Pope Francis made an emotional visit Friday to ground zero in lower Manhattan, where he paused to offer private prayers and took part in a multi-religious gathering entitled “A Witness to Peace.”
The event called upon both the pastoral and the prophetic side of the head of the Catholic Church as he prayed for healing for the families of the nearly 3,000 people who lost their lives in the Sept. 11 terrorist attacks and called for people of all faiths to work together to ensure a future of peace.
With a remaining foundational wall of the Twin Towers as his backdrop, the Pope addressed approximately 500 religious leaders from different traditions, showing his compassion for the suffering that took place where he stood.
"I feel many different emotions standing here at Ground Zero, where thousands of lives were taken in a senseless act of destruction. Here grief is palpable," he said. "Here, amid pain and grief, we also have a palpable sense of the heroic goodness which people are capable of, those hidden reserves of strength from which we can draw. ... This place of death became a place of life too, a place of saved lives, a hymn to the triumph of life over the prophets of destruction and death, to goodness over evil, to reconciliation and unity over hatred and division."
Before the service, Francis was met at the Memorial Plaza by 1,200 members of the 9/11 community including family members of victims, first responders, rescue and recovery workers, survivors of the 1993 and 2001 attacks, and residents of the neighborhood.
The pope paused for reflection at the South Pool of the memorial to look at the bronze panels that bear the names of the victims and to greet a small number of families.
One of the family members who came to see the pontiff was Jim Giaccone, who lost his brother in the attacks and who brought his 86-year-old aunt, Bernice Giaccone, to the ceremony. Raised Catholic, Giaccone told The Huffington Post that while many, including his father and aunt, had gone towards the church after 9/11, he had gone the other way.
"As many times as I tried faith it felt like a rejected organ. While I spent time mentoring two kids who had lost their dad, and volunteering with the 9/11 Tribute Center, I still felt that need for the church, to accept and believe again. Pope Francis gives me some hope. I have hope that he will be the catalyst that I will be able to believe and accept God and the church and to be able to have faith again."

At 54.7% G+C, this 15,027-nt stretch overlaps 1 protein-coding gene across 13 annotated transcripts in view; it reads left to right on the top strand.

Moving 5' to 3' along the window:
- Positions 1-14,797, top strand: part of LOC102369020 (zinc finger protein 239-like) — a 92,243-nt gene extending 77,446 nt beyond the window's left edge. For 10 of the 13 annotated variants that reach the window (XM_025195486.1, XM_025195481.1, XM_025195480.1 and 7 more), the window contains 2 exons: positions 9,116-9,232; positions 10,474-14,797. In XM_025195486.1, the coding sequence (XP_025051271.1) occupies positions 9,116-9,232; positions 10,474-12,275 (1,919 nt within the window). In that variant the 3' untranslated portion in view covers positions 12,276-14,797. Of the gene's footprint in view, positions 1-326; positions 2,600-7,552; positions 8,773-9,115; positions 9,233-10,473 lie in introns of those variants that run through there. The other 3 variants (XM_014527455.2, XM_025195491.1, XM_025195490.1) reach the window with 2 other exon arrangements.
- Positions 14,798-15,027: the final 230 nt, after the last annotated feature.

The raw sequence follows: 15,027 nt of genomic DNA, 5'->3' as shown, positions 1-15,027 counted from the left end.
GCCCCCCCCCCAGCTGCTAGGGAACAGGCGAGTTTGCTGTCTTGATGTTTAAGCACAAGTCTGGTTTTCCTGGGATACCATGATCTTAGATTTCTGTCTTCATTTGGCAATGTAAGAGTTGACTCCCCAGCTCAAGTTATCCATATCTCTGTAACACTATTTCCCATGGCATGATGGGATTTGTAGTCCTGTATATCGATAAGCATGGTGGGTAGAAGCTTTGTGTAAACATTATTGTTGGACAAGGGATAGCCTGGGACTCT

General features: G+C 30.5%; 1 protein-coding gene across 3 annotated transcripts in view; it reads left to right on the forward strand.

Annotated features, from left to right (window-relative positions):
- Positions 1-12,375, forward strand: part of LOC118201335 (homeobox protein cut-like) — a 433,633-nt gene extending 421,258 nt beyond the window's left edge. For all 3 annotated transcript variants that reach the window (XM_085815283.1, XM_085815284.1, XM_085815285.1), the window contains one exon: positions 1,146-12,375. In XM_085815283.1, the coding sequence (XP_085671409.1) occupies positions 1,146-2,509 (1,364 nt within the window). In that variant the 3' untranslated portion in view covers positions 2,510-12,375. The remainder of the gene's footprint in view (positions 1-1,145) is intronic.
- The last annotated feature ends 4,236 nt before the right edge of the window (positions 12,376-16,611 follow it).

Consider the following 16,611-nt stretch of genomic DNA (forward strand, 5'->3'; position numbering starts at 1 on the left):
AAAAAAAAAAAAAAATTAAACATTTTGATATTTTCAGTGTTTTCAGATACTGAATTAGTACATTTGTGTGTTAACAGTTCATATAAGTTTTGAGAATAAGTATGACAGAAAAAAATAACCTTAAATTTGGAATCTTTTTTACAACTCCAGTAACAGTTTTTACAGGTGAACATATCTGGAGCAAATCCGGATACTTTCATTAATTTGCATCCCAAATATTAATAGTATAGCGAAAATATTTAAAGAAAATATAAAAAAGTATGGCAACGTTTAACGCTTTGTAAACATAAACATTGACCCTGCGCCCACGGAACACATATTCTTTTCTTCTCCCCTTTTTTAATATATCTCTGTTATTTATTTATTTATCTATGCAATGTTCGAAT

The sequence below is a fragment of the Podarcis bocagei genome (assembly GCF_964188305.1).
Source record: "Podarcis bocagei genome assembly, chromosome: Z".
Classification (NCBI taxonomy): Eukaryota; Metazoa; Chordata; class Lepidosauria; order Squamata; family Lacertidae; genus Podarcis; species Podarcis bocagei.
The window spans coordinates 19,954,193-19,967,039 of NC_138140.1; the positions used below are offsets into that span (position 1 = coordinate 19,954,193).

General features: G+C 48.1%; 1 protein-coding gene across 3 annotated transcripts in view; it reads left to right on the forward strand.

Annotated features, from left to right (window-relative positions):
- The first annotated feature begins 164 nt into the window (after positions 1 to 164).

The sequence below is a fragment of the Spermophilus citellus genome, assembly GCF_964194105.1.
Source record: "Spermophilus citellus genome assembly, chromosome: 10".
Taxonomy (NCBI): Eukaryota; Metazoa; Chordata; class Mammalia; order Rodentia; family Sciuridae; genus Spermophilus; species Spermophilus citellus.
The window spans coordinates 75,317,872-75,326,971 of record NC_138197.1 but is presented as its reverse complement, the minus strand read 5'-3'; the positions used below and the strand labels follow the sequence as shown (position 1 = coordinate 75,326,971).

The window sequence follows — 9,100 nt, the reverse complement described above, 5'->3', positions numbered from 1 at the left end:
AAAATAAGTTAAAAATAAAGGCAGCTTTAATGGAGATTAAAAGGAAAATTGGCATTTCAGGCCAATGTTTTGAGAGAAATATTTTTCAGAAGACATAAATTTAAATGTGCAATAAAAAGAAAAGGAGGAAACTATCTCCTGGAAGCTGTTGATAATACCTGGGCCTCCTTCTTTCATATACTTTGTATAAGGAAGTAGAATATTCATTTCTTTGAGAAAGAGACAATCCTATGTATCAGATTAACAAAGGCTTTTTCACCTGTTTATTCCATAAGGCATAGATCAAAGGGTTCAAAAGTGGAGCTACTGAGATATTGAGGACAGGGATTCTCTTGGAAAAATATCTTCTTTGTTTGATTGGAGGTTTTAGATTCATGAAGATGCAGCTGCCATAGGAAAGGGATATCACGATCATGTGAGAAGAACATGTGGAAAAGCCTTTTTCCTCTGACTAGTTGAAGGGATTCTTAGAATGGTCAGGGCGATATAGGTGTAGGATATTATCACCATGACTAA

The multi-religious gathering took place within the 9/11 Memorial Museum in Foundation Hall and opened with invocations by Imam Khalid Latif, a chaplain at New York University and the chaplain for the New York Police Department; and Rabbi Elliot Cosgrove, senior rabbi at Park Avenue Synagogue. Both leaders emphasized the theme of peace and reconciliation between religious faiths.
"The setting says it all," Cosgrove told The Huffington Post. "The fact that there will be an interreligious gathering affirming our commitment to peace and dialogue in the very spot that is associated with religion as an instrument of violence and hate is an extraordinary powerful message to the world.”
Francis offered his own prayer, entitled "Prayer for Remembrance," followed by prayers for peace from leaders from the Buddhist, Hindu, Christian, Jewish, Muslim and Sikh communities.
The pope's concern for peace and interfaith cooperation for the common good has been a hallmark of his papacy in Rome; it also marked his time as cardinal in Buenos Aires, where he had a close relationship with both the Muslim and the Jewish communities. He even invited Argentinian Rabbi Abraham Skorka, with whom he wrote the book On Heaven and Earth, and Imam Omar Abboud to join his delegation on a visit to the Middle East. The friendship between the men was captured in a photograph at the Western Wall.
This year, the Catholic Church celebrates the 50th anniversary of the Second Vatican Council’s “Declaration on the Relation of the Church to Non-Christian Religions,” also known as Nostra Aetate, which offered an official blueprint for the Catholic Church to foster interfaith peace.
In his remarks at the Sept. 11 memorial, the pope made clear his commitment to that peace.
"I trust that our presence together will be a powerful sign of our shared desire to be a force for reconciliation, peace and justice in this community and throughout the world. For all our differences and disagreements, we can live in a world of peace," he said.
Alice Greenwald, director of the 9/11 Memorial Museum, told HuffPost in an email that the pope's "messages of the power of love and peace over hate and violence echo the very principles that inspired the commitment to remember and rebuild."
"His historic visit reminds us that when we come together in peace, nothing is impossible," she added.
The Pope ended his address by inviting the gathering to pray for peace:
"Here, in this place of remembrance, I would ask everyone together, each in his or her own way, to spend a moment in silence and prayer. Let us implore from on high the gift of commitment to the cause of peace."
The multi-religious gathering ended with The Young People’s Chorus of New York City singing "Let There Be Peace On Earth,” which opens with the line, “Let there be peace on Earth and let it begin with me.”